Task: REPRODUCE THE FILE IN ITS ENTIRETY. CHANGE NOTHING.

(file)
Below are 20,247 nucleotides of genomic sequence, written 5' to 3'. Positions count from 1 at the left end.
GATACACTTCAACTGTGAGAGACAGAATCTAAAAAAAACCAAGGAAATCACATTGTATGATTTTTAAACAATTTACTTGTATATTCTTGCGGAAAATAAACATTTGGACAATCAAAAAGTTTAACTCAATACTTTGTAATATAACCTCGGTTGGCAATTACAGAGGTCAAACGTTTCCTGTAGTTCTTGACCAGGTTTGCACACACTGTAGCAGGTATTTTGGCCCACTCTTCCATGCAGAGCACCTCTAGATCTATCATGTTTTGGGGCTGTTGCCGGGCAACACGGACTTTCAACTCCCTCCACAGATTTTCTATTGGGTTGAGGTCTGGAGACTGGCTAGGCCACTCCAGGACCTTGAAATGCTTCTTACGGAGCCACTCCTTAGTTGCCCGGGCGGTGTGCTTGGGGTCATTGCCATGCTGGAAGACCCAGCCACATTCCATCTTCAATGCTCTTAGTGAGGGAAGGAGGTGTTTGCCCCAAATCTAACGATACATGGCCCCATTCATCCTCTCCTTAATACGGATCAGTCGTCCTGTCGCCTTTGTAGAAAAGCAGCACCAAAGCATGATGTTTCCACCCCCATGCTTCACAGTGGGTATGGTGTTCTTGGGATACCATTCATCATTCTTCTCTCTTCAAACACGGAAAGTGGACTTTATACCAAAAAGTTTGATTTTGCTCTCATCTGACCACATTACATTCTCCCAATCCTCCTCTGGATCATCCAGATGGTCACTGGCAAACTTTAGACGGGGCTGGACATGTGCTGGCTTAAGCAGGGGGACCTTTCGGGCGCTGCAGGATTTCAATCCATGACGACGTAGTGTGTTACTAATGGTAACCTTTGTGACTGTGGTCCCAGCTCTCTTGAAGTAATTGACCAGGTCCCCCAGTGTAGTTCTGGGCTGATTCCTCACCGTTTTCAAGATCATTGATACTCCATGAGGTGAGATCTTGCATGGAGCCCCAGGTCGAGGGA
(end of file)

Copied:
Below are 20,247 nucleotides of genomic sequence, written 5' to 3'. Positions count from 1 at the left end.
GATACACTTCAACTGTGAGAGACAGAATCTAAAAAAAACCAAGGAAATCACATTGTATGATTTTTAAACAATTTACTTGTATATTCTTGCGGAAAATAAACATTTGGACAATCAAAAAGTTTAACTCAATACTTTGTAATATAACCTCGGTTGGCAATTACAGAGGTCAAACGTTTCCTGTAGTTCTTGACCAGGTTTGCACACACTGTAGCAGGTATTTTGGCCCACTCTTCCATGCAGAGCACCTCTAGATCTATCATGTTTTGGGGCTGTTGCCGGGCAACACGGACTTTCAACTCCCTCCACAGATTTTCTATTGGGTTGAGGTCTGGAGACTGGCTAGGCCACTCCAGGACCTTGAAATGCTTCTTACGGAGCCACTCCTTAGTTGCCCGGGCGGTGTGCTTGGGGTCATTGCCATGCTGGAAGACCCAGCCACATTCCATCTTCAATGCTCTTAGTGAGGGAAGGAGGTGTTTGCCCCAAATCTAACGATACATGGCCCCATTCATCCTCTCCTTAATACGGATCAGTCGTCCTGTCGCCTTTGTAGAAAAGCAGCACCAAAGCATGATGTTTCCACCCCCATGCTTCACAGTGGGTATGGTGTTCTTGGGATACCATTCATCATTCTTCTCTCTTCAAACACGGAAAGTGGACTTTATACCAAAAAGTTTGATTTTGCTCTCATCTGACCACATTACATTCTCCCAATCCTCCTCTGGATCATCCAGATGGTCACTGGCAAACTTTAGACGGGGCTGGACATGTGCTGGCTTAAGCAGGGGGACCTTTCGGGCGCTGCAGGATTTCAATCCATGACGACGTAGTGTGTTACTAATGGTAACCTTTGTGACTGTGGTCCCAGCTCTCTTGAAGTAATTGACCAGGTCCCCCAGTGTAGTTCTGGGCTGATTCCTCACCGTTTTCAAGATCATTGATACTCCATGAGGTGAGATCTTGCATGGAGCCCCAGGTCGAGGGA